Apostolic Constitution: What is the Personal Ordinariate
Bishop Christopher Hill
The special provision for those ‘originally belonging to the Anglican Communion’ (as they are termed) was announced on 20th October 2009 with not much notice to either the Archbishop of Canterbury or to the Archbishop of Westminster.
This did not mean it was intended to ‘poach’ priests and people from Anglican Churches. While there are questions about a lack of communication, it was well known that both former Anglicans – such as members of the Traditional Anglican Communion – and some still belonging to Anglican Communion had approached the Vatican to consider some group recognition as a way of retaining an Anglican identity in full communion with the Roman Catholic Church. The Vatican has responded to their
requests with Anglicanorum Coetibus (Latin: Groups of Anglicans).
What does the Apostolic Constitution entail? What is a Personal Ordinariate for former Anglicans? A Personal Ordinariate is a pastoral provision in juridical form which will allow some continuing Anglican heritage to be expressed. But it is ‘personal,’ that is to say, for a network of individuals and groups, rather than the norm of a territorial diocese. The Note first issued by the Congregation for the Doctrine of the Faith makes this quite clear in saying that the structure of a Personal Ordinariate ‘will be similar in some ways to that of Military Ordinariates’, that is to say, the distinct jurisdiction of military chaplains. The model is that of a society. Yet this will not be entirely separate from the Roman Catholic territorial dioceses, and there has to be consultation with the local Roman Catholic bishops before an Ordinariate can be established.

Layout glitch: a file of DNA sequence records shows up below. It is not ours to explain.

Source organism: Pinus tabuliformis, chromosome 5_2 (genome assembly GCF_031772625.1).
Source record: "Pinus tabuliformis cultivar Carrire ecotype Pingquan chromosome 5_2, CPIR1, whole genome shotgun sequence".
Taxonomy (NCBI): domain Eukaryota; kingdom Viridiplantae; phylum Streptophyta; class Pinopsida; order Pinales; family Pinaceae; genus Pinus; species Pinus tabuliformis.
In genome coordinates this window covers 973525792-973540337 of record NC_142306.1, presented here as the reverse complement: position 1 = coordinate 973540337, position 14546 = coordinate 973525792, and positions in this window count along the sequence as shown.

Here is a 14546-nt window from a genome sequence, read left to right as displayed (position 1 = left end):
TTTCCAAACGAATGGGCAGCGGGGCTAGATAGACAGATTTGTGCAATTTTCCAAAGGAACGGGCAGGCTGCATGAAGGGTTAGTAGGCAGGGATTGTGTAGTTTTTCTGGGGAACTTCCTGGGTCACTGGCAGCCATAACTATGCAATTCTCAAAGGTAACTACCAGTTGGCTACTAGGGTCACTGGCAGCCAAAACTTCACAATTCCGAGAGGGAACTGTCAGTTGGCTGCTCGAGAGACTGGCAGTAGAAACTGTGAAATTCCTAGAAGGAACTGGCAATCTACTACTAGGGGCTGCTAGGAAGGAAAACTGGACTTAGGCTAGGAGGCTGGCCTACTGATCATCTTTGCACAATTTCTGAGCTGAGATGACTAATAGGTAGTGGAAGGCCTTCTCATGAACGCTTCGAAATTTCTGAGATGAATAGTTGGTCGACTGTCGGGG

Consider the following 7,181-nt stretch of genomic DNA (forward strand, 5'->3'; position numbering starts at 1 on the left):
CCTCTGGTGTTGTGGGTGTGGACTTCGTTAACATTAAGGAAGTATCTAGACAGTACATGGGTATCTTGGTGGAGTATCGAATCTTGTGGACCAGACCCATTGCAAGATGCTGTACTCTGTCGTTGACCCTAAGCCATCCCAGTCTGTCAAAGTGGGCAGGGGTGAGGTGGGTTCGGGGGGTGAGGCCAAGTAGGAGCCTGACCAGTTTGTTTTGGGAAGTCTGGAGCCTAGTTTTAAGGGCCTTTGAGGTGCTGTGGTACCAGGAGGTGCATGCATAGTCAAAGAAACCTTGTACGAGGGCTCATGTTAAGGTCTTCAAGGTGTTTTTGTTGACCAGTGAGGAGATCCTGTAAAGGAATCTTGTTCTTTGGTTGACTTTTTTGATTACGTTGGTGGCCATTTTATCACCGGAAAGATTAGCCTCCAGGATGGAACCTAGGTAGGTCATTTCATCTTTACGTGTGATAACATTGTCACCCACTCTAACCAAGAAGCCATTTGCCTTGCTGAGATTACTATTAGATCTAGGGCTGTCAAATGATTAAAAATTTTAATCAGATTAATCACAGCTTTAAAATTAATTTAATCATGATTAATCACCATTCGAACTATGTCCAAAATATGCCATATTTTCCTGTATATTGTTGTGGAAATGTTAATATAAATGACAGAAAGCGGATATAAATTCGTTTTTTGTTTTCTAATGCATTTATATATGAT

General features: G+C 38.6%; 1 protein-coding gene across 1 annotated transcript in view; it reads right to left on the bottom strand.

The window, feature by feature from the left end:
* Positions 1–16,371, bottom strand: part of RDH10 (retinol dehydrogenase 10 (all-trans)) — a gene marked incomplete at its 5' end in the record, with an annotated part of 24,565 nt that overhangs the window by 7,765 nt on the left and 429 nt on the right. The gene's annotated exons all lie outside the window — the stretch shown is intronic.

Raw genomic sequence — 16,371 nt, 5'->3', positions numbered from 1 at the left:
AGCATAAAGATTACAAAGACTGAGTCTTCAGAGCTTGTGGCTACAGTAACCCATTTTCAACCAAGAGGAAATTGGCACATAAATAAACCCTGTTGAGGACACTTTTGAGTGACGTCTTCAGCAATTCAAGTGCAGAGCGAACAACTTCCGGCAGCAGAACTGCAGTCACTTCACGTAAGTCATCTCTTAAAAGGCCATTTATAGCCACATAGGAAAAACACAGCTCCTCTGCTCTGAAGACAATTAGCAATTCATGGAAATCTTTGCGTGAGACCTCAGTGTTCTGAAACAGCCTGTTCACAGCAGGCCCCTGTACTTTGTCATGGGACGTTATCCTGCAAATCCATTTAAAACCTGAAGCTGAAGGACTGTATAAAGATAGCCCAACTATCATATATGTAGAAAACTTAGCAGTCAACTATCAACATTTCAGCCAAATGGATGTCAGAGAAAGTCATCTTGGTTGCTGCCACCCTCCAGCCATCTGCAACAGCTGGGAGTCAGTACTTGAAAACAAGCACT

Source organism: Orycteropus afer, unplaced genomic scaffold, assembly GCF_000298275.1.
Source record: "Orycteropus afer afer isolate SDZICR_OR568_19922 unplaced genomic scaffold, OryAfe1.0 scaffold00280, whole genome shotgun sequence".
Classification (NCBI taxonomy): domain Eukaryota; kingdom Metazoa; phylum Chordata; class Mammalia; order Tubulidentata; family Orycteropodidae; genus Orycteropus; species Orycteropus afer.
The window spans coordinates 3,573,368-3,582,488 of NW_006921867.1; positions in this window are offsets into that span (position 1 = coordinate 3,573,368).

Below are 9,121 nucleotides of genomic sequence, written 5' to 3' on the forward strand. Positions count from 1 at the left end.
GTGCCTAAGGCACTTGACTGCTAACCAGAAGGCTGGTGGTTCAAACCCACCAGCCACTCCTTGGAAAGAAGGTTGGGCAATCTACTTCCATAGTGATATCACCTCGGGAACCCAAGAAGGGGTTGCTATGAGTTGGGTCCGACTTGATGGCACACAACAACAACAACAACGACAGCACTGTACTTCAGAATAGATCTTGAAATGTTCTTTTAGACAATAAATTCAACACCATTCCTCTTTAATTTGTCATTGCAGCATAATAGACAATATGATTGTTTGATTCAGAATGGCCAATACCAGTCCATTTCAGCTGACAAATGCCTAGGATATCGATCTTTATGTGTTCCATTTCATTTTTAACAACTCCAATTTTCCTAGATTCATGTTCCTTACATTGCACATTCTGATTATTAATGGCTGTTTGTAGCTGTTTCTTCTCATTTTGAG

All who choose to avail themselves of this provision will have to conform in doctrine to the teaching of the Roman Catholic Church as expressed in the Catechism of the Catholic Church. The Ordinary who has jurisdiction over the Ordinariate, if a bishop, must be celibate. Though celibate clergy will be the norm, married men who were previously Anglican clergy may be ordained on an individual basis – as is already the case for a number of former Anglicans. The ordinariate must be self-financing.
A Continuing Anglican Patrimony
It is not yet clear how a continuing Anglican ‘Patrimony’ - liturgical, pastoral and spiritual - is to be expressed. In fact many priests who might wish to explore this option are precisely those who for many years have adopted the Roman rather than authorised Anglican Rites.
What is clear from the Note from the Vatican itself, as well as the Joint Statement of the Archbishops of Canterbury and Westminster, is that this is not at all an alternative to the long-term vision of unity and full visible communion between the two churches to which both are committed. Any former Anglicans who take the route of Anglicanorum Coetibus will be required to be ordained if they are to serve as priests. Thus this provision is not a short cut to the longer term Anglican-Roman Catholic ecumenical agenda.
On the other hand, as a pastoral response it is a positive acknowledgement of the Anglican tradition in that it seeks to recognize what can continue to be celebrated of Anglicanism within the communion of the Roman Catholic Church, even before the more distant full communion of our Churches to which both Churches remain committed. Nor would this recognition have been possible without the achievements of the Anglican- Roman Catholic International Commission over many years.
The timing of this announcement in terms of Church of England debates on the ordination of women to the episcopate may have been unfortunate but it was not deliberate. The provision may help some. It is also a recognition of the partial but painful communion Anglicans and Roman Catholics already share.
The Rt Revd Christopher Hill is Bishop of Guildford and Chairman of the Church of England’s Council for Christian Unity.